Photo Credit: Stan Szeto – USA TODAY Sports
It seems like just yesterday the NHL made us suffer another lockout.
Regardless of whether you’re a fan, a blogger, a media member, or more importantly a player or staff of an NHL team, lockout’s suck. When the NHL and NHLPA came to terms on a new collective bargaining agreement, it brought with it a sense of security. Comfort, even, knowing hockey was here to stay.
Unfortunately, it appears the players and owners are starting to move their deck chairs in preparation for another prolonged labour dispute. With this dark timeline in mind, one particular contract caught my eye.
The Brent Burns extension, with the full breakdown, is below:
— Chris Johnston (@reporterchris) November 22, 2016
Why such a large signing bonus for the 2020-2021 season, and then the drop afterwards? Well, it’s pretty clear why.
Article 3 of the NHL & NHLPA collective bargaining agreement speak specifically about the duration of the agreement. Article 3.1, speaks about the term and early termination possibilities. You can find it below:
To simplify the statement — the NHL can exercise the option to cancel the CBA on September 15, 2020 by notifying the NHLPA on or before September 1, 2019. The NHLPA can do the reverse on or before Sept 15, 2019.
The CBA would then be set to terminate on September 15, 2020 – giving the NHL and NHLPA one year to negotiate a new agreement before a possible lockout or holdout.
A player’s compensation on a standard contract (not an ELC or 35+ contract) can be split into two separate categories – NHL salary and signing bonuses.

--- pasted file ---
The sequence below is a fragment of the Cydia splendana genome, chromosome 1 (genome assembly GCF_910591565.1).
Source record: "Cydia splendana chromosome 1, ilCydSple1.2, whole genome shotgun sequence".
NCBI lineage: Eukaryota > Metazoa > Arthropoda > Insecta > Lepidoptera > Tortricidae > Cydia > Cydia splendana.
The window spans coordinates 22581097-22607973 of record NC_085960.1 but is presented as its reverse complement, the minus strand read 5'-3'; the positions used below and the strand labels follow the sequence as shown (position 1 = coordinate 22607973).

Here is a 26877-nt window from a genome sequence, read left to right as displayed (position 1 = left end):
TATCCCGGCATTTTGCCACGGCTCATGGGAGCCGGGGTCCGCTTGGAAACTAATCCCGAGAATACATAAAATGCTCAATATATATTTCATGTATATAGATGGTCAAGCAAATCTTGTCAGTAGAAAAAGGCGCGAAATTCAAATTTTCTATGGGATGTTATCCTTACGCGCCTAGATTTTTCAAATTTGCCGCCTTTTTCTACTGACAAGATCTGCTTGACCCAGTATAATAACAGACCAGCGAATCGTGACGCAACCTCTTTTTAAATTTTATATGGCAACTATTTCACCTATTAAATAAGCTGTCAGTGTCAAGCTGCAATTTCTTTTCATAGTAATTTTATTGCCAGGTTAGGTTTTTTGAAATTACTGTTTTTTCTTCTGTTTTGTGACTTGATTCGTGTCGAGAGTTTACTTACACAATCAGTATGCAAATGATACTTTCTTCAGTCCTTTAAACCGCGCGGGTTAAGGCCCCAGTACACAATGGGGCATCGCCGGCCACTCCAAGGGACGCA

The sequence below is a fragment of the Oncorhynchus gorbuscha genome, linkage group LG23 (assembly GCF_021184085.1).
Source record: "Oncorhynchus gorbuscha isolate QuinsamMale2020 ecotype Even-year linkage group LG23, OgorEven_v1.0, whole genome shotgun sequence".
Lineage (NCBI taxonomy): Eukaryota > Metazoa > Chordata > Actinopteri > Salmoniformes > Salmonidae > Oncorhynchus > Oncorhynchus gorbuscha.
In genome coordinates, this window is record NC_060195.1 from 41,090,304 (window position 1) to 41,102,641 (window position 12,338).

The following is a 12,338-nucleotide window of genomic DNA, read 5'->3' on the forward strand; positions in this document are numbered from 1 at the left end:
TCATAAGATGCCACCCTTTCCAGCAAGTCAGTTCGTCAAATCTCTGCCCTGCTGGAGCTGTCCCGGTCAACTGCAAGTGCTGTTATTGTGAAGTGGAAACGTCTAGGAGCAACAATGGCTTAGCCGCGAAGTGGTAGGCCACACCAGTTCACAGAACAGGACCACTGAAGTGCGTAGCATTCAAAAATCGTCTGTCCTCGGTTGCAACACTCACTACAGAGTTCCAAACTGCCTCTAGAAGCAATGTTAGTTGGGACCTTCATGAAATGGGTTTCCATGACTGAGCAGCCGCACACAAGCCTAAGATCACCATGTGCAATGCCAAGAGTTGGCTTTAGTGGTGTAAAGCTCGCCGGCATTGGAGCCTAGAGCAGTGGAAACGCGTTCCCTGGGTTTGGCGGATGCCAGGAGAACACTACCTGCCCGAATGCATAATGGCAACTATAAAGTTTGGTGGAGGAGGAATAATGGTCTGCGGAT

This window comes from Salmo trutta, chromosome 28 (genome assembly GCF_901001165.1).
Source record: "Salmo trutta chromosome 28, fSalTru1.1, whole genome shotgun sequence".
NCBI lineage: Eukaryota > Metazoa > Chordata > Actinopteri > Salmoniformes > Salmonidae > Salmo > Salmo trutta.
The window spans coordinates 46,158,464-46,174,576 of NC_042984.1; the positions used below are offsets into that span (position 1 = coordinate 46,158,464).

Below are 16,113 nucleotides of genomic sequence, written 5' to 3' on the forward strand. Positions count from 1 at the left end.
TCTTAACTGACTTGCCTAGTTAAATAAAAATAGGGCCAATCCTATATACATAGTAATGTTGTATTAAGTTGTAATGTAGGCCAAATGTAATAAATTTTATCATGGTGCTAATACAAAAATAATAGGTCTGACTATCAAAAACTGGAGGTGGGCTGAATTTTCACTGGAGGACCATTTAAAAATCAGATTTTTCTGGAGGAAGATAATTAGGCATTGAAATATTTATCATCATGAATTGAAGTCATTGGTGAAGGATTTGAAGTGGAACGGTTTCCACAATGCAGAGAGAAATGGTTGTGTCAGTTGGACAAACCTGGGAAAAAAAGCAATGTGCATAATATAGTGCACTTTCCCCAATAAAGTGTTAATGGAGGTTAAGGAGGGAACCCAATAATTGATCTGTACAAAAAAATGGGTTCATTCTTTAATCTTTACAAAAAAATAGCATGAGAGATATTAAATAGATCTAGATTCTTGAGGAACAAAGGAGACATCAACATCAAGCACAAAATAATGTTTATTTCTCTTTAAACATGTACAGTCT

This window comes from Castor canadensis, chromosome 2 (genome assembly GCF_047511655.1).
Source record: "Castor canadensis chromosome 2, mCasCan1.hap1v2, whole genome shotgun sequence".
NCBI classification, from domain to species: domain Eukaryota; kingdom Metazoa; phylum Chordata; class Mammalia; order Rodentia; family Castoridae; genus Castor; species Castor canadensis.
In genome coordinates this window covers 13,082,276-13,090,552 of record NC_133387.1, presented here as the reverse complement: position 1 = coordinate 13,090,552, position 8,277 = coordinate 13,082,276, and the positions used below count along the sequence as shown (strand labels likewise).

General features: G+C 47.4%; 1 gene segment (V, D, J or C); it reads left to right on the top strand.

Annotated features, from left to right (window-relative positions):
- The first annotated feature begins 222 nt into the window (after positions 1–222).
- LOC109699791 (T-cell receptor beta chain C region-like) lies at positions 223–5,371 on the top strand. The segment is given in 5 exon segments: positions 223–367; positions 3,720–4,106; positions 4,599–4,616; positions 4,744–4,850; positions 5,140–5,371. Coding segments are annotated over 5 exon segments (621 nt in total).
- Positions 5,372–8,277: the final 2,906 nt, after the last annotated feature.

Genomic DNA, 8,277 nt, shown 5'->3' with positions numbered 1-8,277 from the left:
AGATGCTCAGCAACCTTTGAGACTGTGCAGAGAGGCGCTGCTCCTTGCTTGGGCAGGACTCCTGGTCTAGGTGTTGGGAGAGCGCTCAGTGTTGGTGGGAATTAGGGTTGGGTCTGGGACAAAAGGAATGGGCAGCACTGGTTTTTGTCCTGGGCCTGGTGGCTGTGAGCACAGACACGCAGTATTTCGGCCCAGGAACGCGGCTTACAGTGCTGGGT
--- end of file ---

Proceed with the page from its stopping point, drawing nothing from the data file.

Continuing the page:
The NHL salary is broken down over the course of a season with the 15th and 30th of every month acting as paydays. The signing bonus is a lump sum payment teams make on July 1st at the beginning of each season.
This is why Burns’ contract, and some others, should be a red flag. The $8-million signing bonus mentioned above would be paid out on July 1, 2020; two and a half months before the official termination of the CBA. This isn’t limited to just Burns and his long term deal. If you’ve paid attention, these contracts are starting to appear elsewhere, too:
Just like Burns’, these contracts have those signing bonuses during the 2020-21 season to ensure that the player gets a lump sum payment on July 1, 2020. If the CBA isn’t set to terminate, then no harm, no foul. But if it does happen, the player has money in the bank to ensure they don’t go without a paycheque from the end of the 2019-20 season, to whenever the season kicks off in 2020-21.
From a Canucks perspective, the only deals they have on the books for the 2020-21 season are Loui Eriksson and Brandon Sutter. Sutter’s deal has a $1-million signing bonus for every year, and Eriksson has signing bonuses every season, without a significant spike in 2020-21. So they are not part of this trend — though Eriksson’s deal does have other causes for concern, which is another topic for another day.
Obviously, right now these contracts are the exception to the norm. However as we approach the possible early termination of the CBA, they may become commonplace. It’s clear some agents are aware of the looming uncertainty and are safeguarding their clients against significant dents in salary.
Sorry to shed light on something that will bring sadness to hockey fans.
MORE FUN WITH THE CBA!
On Emerson Etem, and reclaiming the claimed. (From Jeremy Davis)
Why the Canucks Can’t Sign Rodrigo Abols (From Jeremy Davis)
Salary information taken from Capfriendly